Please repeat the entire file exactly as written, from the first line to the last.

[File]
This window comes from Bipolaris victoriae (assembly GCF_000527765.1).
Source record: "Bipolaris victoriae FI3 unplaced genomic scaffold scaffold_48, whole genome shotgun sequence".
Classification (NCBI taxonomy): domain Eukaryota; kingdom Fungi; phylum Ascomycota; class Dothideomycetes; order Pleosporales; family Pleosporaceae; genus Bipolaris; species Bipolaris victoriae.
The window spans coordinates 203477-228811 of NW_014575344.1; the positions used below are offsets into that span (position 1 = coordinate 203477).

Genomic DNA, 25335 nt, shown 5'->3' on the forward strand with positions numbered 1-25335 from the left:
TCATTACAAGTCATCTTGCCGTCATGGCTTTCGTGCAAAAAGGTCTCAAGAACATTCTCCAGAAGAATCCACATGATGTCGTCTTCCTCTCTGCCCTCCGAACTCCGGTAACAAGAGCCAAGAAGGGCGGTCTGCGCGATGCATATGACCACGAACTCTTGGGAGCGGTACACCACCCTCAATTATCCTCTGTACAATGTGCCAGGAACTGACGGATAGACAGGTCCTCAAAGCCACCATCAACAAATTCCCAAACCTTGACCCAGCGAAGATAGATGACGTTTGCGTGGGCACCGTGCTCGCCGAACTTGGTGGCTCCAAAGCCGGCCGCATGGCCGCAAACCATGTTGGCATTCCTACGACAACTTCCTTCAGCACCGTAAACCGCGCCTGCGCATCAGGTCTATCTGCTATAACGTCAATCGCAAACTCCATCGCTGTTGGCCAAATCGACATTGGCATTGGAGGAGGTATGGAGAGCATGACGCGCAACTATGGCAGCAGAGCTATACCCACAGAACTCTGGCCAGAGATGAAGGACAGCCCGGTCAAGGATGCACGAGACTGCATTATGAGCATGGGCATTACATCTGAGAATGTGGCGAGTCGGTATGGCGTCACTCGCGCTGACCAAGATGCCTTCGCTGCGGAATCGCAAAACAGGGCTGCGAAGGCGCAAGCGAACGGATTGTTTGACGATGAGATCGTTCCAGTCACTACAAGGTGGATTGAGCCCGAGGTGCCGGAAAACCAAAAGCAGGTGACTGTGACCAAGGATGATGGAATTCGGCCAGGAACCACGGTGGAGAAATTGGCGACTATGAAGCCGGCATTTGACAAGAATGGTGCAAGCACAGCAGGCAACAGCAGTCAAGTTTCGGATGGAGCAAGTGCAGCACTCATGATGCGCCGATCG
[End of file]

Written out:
This window comes from Bipolaris victoriae (assembly GCF_000527765.1).
Source record: "Bipolaris victoriae FI3 unplaced genomic scaffold scaffold_48, whole genome shotgun sequence".
Classification (NCBI taxonomy): domain Eukaryota; kingdom Fungi; phylum Ascomycota; class Dothideomycetes; order Pleosporales; family Pleosporaceae; genus Bipolaris; species Bipolaris victoriae.
The window spans coordinates 203477-228811 of NW_014575344.1; the positions used below are offsets into that span (position 1 = coordinate 203477).

Genomic DNA, 25335 nt, shown 5'->3' on the forward strand with positions numbered 1-25335 from the left:
TCATTACAAGTCATCTTGCCGTCATGGCTTTCGTGCAAAAAGGTCTCAAGAACATTCTCCAGAAGAATCCACATGATGTCGTCTTCCTCTCTGCCCTCCGAACTCCGGTAACAAGAGCCAAGAAGGGCGGTCTGCGCGATGCATATGACCACGAACTCTTGGGAGCGGTACACCACCCTCAATTATCCTCTGTACAATGTGCCAGGAACTGACGGATAGACAGGTCCTCAAAGCCACCATCAACAAATTCCCAAACCTTGACCCAGCGAAGATAGATGACGTTTGCGTGGGCACCGTGCTCGCCGAACTTGGTGGCTCCAAAGCCGGCCGCATGGCCGCAAACCATGTTGGCATTCCTACGACAACTTCCTTCAGCACCGTAAACCGCGCCTGCGCATCAGGTCTATCTGCTATAACGTCAATCGCAAACTCCATCGCTGTTGGCCAAATCGACATTGGCATTGGAGGAGGTATGGAGAGCATGACGCGCAACTATGGCAGCAGAGCTATACCCACAGAACTCTGGCCAGAGATGAAGGACAGCCCGGTCAAGGATGCACGAGACTGCATTATGAGCATGGGCATTACATCTGAGAATGTGGCGAGTCGGTATGGCGTCACTCGCGCTGACCAAGATGCCTTCGCTGCGGAATCGCAAAACAGGGCTGCGAAGGCGCAAGCGAACGGATTGTTTGACGATGAGATCGTTCCAGTCACTACAAGGTGGATTGAGCCCGAGGTGCCGGAAAACCAAAAGCAGGTGACTGTGACCAAGGATGATGGAATTCGGCCAGGAACCACGGTGGAGAAATTGGCGACTATGAAGCCGGCATTTGACAAGAATGGTGCAAGCACAGCAGGCAACAGCAGTCAAGTTTCGGATGGAGCAAGTGCAGCACTCATGATGCGCCGATCG